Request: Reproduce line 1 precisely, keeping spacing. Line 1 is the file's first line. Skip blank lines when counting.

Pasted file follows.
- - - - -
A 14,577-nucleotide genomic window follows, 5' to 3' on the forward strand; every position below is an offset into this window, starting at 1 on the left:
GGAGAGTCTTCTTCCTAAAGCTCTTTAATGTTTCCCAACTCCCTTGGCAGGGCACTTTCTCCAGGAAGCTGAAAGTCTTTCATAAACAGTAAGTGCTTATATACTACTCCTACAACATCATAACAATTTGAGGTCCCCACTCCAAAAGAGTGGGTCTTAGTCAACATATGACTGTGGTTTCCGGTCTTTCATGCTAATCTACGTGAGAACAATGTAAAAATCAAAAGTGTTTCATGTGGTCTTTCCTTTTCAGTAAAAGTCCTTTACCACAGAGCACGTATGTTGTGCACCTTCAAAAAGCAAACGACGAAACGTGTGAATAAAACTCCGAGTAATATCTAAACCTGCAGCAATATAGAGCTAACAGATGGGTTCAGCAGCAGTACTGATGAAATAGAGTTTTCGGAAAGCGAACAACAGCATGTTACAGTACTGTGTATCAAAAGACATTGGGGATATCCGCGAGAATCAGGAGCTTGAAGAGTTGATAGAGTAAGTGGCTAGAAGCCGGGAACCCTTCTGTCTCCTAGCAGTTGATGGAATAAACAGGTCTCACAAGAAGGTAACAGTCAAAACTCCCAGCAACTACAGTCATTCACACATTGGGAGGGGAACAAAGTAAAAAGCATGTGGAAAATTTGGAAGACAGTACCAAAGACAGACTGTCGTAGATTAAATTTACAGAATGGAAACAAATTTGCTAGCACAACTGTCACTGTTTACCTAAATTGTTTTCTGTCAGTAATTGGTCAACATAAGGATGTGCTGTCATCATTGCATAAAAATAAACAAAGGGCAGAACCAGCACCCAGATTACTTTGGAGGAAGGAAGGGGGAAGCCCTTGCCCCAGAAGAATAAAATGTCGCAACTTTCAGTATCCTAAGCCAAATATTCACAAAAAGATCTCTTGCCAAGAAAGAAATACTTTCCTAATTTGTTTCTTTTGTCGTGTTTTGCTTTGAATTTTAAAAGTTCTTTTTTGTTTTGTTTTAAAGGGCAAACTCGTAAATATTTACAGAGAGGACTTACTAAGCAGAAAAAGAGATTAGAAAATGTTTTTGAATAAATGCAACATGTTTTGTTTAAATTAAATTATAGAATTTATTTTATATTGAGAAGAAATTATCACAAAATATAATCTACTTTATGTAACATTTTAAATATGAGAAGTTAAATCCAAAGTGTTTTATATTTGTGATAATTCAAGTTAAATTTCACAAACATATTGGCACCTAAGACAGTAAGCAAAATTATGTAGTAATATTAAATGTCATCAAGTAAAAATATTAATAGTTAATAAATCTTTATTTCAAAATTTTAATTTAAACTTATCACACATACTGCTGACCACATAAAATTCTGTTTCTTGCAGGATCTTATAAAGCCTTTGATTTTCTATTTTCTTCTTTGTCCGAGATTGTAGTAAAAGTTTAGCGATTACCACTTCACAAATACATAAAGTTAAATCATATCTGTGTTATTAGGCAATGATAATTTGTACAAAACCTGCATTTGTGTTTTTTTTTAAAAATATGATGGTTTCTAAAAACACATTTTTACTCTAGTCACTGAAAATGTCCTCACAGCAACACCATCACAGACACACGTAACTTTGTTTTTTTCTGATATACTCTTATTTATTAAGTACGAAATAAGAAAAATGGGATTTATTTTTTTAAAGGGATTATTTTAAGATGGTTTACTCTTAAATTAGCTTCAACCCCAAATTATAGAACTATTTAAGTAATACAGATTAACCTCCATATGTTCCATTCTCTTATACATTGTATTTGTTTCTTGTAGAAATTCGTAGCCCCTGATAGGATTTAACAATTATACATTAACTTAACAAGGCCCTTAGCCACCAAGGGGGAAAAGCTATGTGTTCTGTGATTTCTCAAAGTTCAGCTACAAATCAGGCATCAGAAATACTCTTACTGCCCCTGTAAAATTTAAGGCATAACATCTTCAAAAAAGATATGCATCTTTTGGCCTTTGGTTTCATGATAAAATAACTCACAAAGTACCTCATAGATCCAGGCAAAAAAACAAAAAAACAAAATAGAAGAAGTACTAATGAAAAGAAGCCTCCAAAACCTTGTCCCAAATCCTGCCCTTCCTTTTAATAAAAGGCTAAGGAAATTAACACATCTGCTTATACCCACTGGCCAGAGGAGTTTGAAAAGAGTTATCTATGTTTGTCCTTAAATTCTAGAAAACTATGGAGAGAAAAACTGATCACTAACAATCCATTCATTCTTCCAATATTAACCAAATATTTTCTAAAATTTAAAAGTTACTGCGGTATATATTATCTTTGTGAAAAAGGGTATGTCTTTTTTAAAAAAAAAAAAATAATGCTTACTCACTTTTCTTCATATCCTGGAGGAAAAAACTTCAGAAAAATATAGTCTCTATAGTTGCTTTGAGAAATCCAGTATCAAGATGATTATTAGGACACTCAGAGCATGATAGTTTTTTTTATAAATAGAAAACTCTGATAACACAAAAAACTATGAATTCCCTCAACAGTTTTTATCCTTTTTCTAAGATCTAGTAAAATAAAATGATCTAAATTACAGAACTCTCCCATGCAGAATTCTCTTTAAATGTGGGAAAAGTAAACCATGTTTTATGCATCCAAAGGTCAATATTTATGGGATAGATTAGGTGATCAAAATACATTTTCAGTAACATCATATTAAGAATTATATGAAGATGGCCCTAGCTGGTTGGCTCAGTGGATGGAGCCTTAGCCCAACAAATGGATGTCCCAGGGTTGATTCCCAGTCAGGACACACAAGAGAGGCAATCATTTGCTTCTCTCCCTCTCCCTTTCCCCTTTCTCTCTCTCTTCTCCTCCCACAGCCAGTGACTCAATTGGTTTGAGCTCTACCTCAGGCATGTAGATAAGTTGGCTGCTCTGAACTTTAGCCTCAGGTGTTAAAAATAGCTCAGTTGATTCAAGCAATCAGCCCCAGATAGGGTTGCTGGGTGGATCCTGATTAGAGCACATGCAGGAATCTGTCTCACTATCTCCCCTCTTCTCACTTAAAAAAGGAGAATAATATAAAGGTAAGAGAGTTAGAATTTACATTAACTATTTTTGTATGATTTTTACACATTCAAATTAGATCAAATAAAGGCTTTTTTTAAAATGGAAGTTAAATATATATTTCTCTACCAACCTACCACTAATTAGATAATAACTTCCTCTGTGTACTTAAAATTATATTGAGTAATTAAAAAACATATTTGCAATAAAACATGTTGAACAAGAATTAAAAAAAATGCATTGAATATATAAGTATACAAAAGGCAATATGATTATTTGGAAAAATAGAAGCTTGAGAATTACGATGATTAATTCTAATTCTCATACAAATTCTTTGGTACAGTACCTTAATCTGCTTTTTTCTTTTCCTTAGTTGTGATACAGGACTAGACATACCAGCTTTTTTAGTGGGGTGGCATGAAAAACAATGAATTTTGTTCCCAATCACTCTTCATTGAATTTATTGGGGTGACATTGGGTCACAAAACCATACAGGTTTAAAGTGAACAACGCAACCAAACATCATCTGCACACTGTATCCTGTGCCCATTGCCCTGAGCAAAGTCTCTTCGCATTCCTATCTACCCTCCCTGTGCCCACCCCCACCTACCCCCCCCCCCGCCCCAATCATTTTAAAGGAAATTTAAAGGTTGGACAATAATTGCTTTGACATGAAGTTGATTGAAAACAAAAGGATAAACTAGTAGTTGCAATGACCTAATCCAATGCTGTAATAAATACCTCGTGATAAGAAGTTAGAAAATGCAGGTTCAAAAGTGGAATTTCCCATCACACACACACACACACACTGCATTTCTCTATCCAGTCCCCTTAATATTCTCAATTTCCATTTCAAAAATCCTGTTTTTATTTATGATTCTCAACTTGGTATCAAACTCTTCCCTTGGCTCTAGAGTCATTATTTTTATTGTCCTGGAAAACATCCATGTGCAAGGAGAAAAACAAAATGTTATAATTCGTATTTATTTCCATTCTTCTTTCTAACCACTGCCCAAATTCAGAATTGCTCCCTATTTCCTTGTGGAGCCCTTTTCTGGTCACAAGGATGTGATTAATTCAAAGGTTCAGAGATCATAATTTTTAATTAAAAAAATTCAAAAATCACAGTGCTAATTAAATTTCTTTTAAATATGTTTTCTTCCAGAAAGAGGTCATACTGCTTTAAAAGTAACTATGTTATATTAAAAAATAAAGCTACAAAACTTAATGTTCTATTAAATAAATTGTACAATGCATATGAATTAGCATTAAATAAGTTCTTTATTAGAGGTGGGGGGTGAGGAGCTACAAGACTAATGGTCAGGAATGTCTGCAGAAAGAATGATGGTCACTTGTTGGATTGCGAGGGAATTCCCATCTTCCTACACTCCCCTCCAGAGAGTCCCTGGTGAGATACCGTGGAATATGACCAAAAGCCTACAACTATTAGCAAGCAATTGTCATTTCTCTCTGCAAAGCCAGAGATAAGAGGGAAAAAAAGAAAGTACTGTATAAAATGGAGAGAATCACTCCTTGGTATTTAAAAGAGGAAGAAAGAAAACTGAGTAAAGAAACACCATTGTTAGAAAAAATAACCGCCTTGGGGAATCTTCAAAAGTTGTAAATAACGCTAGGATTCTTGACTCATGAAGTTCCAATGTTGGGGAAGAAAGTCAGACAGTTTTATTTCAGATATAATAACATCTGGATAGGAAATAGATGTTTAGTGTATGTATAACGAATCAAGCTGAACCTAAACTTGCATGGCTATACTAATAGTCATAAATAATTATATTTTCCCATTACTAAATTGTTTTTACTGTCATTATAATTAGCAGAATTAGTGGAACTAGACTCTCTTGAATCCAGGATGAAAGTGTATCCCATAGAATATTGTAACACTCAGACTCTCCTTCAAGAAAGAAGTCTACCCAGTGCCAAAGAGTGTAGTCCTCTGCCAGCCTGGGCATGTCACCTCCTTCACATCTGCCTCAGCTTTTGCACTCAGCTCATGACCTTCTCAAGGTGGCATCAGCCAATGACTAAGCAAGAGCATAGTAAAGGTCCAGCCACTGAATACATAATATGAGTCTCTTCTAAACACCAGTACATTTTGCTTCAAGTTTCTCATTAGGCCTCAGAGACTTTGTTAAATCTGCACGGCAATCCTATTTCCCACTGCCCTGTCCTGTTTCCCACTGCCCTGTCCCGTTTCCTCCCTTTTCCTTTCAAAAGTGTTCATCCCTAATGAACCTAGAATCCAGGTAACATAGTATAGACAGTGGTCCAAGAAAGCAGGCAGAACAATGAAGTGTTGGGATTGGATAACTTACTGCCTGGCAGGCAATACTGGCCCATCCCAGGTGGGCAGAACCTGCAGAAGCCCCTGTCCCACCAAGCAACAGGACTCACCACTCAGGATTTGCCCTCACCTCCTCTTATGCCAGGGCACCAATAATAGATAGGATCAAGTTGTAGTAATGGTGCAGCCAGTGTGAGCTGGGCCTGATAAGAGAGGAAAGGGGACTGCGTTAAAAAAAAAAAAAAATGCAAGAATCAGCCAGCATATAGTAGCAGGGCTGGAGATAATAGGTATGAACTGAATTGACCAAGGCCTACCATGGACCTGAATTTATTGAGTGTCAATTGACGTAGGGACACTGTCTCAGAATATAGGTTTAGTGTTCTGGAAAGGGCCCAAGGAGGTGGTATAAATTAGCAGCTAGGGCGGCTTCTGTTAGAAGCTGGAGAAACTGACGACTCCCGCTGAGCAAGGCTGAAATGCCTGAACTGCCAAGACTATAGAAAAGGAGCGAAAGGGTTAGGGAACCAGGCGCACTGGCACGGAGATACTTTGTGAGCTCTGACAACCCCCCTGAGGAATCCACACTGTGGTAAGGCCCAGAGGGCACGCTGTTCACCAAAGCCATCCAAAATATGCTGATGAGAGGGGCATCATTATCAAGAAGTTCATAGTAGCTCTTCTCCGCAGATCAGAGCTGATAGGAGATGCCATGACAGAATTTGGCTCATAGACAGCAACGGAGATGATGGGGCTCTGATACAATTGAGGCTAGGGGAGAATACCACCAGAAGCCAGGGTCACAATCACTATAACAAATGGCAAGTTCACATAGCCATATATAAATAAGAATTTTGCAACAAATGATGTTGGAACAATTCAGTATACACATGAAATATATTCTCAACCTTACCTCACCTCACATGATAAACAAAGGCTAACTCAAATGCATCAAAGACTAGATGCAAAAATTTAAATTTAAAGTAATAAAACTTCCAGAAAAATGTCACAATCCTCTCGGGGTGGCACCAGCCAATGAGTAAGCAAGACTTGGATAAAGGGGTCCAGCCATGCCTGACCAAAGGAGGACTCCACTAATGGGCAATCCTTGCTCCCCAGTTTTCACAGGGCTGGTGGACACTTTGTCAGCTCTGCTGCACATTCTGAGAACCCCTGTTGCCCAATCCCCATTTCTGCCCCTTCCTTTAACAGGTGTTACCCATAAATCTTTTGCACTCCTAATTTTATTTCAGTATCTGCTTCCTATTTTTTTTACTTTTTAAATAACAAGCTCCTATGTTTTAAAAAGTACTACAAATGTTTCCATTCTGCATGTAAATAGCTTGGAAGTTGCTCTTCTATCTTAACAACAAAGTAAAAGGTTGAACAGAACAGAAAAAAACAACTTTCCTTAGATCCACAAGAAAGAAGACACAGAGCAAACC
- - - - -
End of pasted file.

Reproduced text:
A 14,577-nucleotide genomic window follows, 5' to 3' on the forward strand; every position below is an offset into this window, starting at 1 on the left: